As hills go, The Wrekin (pronounced REE-kin) in my home county of Shropshire is not very high – just over 400 metres (1300 feet) . But then, as estate agents say, location is all, and this is the only big hill for miles around. It rises over a county of farm fields and the flatness of the Shropshire Plain beyond, and thus is a useful landmark when navigating the county’s ancient network of sunken rural roads. It has also long loomed large in local imagination. As with significant natural features the world over, it gives people something to think by, prompting many a tale and joke.
For instance, we have a saying whose usage extends into neighbouring counties. To go all round The Wrekin means to ramble on for hours before arriving at the point. Hopefully not exemplified in this post. Because yes, I will get around to Giant Gwendol before too much longer. But first some geology. Please don’t groan. I’ll make it snappy.
Looking at the photograph above, the first thing that strikes you is that the hill looks like an old volcano, and I seem to remember being told that it was in year 3 geography at secondary school. This apparently is not the case, although it is composed of volcanic rock. The vent that spewed it out is no longer around or visible. This is perhaps worrying. One has to put faith in notions of volcanic dormancy and, since the spewing forth of rhyolites, tuffs and agglomerates took place in the Precambrian some 680 million years ago, we can perhaps rest easy in our beds: Shropshire has had long enough to get over its hot phase.
This is also good because as you can see from the second photo, the place where I live, Much Wenlock, is rather close to The Wrekin. The yellow wheat field in the middle ground is behind my house.
But now for the Gwendol story.
There once was a Welsh giant called Gwendol. For reasons unknown he had conceived a grudge against the mayor and townsfolk of Shrewsbury, in the neighbouring county of Shropshire. Since the town lay within a nearly closed loop of the River Severn, Gwendol came up with a dastardly plan. He would dam the river and so drown the town and all who lived there.
He set off from Wales with a great spadeful of earth to do the deed, and headed for Shrewsbury. He tramped for mile after mile, but somehow lost his way, ending up instead near the town of Wellington. Weary with the search, and from carrying a heavy load, he sat down to rest.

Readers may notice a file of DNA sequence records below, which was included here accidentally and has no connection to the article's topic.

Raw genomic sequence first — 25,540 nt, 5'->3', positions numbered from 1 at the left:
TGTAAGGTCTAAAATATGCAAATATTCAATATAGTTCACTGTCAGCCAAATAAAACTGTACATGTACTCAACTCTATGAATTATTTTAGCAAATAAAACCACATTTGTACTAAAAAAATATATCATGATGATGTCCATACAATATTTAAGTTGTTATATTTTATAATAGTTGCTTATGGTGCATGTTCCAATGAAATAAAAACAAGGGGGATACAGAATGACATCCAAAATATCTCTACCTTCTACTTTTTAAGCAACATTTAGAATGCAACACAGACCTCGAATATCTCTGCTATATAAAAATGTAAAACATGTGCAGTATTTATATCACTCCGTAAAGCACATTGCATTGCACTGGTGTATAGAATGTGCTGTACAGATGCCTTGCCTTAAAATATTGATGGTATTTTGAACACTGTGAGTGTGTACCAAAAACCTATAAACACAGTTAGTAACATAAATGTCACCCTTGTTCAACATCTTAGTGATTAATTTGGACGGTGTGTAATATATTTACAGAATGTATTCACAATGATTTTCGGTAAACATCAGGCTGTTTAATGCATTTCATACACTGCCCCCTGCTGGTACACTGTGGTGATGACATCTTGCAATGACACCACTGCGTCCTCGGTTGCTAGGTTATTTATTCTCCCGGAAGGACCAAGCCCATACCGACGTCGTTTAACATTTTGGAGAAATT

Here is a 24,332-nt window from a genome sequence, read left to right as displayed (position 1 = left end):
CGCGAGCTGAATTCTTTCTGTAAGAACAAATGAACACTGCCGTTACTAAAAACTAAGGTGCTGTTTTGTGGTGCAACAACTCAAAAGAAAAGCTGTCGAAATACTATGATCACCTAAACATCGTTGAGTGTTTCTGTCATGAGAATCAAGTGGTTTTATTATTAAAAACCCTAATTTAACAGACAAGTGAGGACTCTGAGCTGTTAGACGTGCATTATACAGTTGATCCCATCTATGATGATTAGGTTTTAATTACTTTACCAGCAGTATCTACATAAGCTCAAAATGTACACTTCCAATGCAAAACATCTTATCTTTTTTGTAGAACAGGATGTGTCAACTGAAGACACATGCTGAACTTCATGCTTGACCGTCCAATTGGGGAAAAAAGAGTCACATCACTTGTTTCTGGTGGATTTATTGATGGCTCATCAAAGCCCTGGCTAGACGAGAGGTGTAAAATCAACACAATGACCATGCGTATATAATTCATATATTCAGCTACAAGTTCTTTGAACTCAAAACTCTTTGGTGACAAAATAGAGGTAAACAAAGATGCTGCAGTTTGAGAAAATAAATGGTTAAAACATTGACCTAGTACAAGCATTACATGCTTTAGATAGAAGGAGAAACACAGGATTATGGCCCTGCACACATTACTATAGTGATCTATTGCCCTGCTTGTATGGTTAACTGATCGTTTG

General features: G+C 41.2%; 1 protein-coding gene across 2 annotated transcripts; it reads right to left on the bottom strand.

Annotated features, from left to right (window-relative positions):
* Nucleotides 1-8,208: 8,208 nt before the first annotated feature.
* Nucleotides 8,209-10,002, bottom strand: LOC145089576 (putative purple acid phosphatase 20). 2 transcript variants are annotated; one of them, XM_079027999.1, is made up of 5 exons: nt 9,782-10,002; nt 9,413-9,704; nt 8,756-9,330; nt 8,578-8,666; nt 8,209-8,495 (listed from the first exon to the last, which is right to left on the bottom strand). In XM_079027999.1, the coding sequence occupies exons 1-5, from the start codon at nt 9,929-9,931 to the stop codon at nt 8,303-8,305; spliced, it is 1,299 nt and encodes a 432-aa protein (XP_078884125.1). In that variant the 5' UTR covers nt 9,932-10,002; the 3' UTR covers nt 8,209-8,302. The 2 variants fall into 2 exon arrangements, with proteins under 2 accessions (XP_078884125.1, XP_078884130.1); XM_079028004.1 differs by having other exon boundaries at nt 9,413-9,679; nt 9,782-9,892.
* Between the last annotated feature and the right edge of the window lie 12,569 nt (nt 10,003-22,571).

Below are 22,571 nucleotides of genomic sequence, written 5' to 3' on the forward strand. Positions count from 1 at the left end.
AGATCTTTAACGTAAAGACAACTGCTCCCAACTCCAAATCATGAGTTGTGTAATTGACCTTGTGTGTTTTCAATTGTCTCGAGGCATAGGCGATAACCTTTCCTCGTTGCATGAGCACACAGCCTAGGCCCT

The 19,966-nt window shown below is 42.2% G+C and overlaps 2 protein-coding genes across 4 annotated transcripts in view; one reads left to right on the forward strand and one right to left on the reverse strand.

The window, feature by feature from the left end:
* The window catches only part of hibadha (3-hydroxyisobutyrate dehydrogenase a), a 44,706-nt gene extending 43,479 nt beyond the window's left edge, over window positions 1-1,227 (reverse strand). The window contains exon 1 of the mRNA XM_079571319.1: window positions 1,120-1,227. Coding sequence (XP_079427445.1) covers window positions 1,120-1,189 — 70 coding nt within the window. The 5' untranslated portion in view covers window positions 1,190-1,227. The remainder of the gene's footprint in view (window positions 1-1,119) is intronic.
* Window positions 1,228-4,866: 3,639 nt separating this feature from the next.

After a time, an itinerant cobbler came walking by. He had walked from Shrewsbury and was heading for Wellington. Over his shoulder he carried a big sack of used shoes for mending.
Gwendol stopped the man and asked for directions. He even told the cobbler his plan to fill in the River Severn and so drown Shrewsbury and all who lived there.
The cobbler was horrified, and especially appalled at the prospect of losing so much trade.
He thought fast.
“Oh dear me,” he told the giant, “that town is so far away. Many days’ walk.” Then he opened his sack of old shoes. “See,” he said. “I have worn out all these shoes and boots walking from Shrewsbury.”
At this, the giant groaned. “I am too tired,” he said, “to carry my load of dirt that far. I had better leave it here.” And so he emptied it out there and then and, as a parting shot, before setting off back to Wales, he cleaned the mud from his own boots, and so left behind little Ercall, the small hill that stands nearby.
And so now you have the true story of how The Wrekin was born. In fact, for a not very bright giant, I think Gwendol did a pretty good job, landscaping-wise. Also the damming plan would never have worked. Old Shrewsbury town may sit inside the loop of the River Severn, but it is also on a very steep hill. Just as well, though, that Giant Gwendol trudged back into Wales and was never heard of more in Shropshire.
copyright 2014 Tish Farrell
SOURCE: This tale appears in Charlotte Burne’s Shropshire Folklore 1883. In other versions the Devil is the hill-builder.